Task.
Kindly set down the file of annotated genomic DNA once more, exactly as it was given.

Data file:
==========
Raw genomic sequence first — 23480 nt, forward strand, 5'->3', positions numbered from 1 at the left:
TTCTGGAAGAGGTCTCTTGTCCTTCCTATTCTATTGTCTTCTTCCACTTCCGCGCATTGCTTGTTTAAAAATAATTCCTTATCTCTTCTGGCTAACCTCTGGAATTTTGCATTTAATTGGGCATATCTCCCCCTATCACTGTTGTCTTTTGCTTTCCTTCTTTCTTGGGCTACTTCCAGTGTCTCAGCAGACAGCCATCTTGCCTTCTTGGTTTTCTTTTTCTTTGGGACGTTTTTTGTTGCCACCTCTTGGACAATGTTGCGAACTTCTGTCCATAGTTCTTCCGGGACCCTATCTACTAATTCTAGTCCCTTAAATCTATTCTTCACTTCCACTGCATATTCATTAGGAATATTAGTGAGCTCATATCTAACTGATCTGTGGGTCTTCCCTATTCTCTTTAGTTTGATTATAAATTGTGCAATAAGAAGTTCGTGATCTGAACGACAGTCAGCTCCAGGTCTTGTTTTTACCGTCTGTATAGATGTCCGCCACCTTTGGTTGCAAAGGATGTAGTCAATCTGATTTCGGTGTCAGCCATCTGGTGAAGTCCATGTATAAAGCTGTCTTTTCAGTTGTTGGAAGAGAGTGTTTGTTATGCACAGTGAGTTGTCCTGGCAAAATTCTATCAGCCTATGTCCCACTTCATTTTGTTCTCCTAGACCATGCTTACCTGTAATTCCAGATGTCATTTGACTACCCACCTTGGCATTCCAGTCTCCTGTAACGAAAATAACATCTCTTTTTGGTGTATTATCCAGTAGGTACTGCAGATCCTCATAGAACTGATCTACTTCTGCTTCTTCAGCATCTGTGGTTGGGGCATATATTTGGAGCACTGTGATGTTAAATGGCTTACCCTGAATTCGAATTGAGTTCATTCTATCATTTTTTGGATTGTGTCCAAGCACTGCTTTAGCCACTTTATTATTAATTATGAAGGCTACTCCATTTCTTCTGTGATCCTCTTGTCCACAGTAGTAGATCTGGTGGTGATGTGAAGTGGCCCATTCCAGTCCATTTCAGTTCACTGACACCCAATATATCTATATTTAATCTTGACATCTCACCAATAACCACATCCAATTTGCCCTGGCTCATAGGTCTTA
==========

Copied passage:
Raw genomic sequence first — 23480 nt, forward strand, 5'->3', positions numbered from 1 at the left:
TTCTGGAAGAGGTCTCTTGTCCTTCCTATTCTATTGTCTTCTTCCACTTCCGCGCATTGCTTGTTTAAAAATAATTCCTTATCTCTTCTGGCTAACCTCTGGAATTTTGCATTTAATTGGGCATATCTCCCCCTATCACTGTTGTCTTTTGCTTTCCTTCTTTCTTGGGCTACTTCCAGTGTCTCAGCAGACAGCCATCTTGCCTTCTTGGTTTTCTTTTTCTTTGGGACGTTTTTTGTTGCCACCTCTTGGACAATGTTGCGAACTTCTGTCCATAGTTCTTCCGGGACCCTATCTACTAATTCTAGTCCCTTAAATCTATTCTTCACTTCCACTGCATATTCATTAGGAATATTAGTGAGCTCATATCTAACTGATCTGTGGGTCTTCCCTATTCTCTTTAGTTTGATTATAAATTGTGCAATAAGAAGTTCGTGATCTGAACGACAGTCAGCTCCAGGTCTTGTTTTTACCGTCTGTATAGATGTCCGCCACCTTTGGTTGCAAAGGATGTAGTCAATCTGATTTCGGTGTCAGCCATCTGGTGAAGTCCATGTATAAAGCTGTCTTTTCAGTTGTTGGAAGAGAGTGTTTGTTATGCACAGTGAGTTGTCCTGGCAAAATTCTATCAGCCTATGTCCCACTTCATTTTGTTCTCCTAGACCATGCTTACCTGTAATTCCAGATGTCATTTGACTACCCACCTTGGCATTCCAGTCTCCTGTAACGAAAATAACATCTCTTTTTGGTGTATTATCCAGTAGGTACTGCAGATCCTCATAGAACTGATCTACTTCTGCTTCTTCAGCATCTGTGGTTGGGGCATATATTTGGAGCACTGTGATGTTAAATGGCTTACCCTGAATTCGAATTGAGTTCATTCTATCATTTTTTGGATTGTGTCCAAGCACTGCTTTAGCCACTTTATTATTAATTATGAAGGCTACTCCATTTCTTCTGTGATCCTCTTGTCCACAGTAGTAGATCTGGTGGTGATGTGAAGTGGCCCATTCCAGTCCATTTCAGTTCACTGACACCCAATATATCTATATTTAATCTTGACATCTCACCAATAACCACATCCAATTTGCCCTGGCTCATAGGTCTTA